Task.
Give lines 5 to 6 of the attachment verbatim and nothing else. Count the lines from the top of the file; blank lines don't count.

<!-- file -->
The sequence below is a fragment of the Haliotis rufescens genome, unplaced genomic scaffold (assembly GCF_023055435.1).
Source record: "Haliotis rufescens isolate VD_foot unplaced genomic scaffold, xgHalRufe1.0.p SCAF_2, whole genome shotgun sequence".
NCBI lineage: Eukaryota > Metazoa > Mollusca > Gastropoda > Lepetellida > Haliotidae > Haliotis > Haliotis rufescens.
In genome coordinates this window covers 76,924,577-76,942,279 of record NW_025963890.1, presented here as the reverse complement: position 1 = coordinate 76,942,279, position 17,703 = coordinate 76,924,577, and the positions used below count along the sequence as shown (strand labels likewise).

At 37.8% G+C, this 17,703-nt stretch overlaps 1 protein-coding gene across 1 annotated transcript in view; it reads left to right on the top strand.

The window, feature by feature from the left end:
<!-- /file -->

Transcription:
At 37.8% G+C, this 17,703-nt stretch overlaps 1 protein-coding gene across 1 annotated transcript in view; it reads left to right on the top strand.

The window, feature by feature from the left end: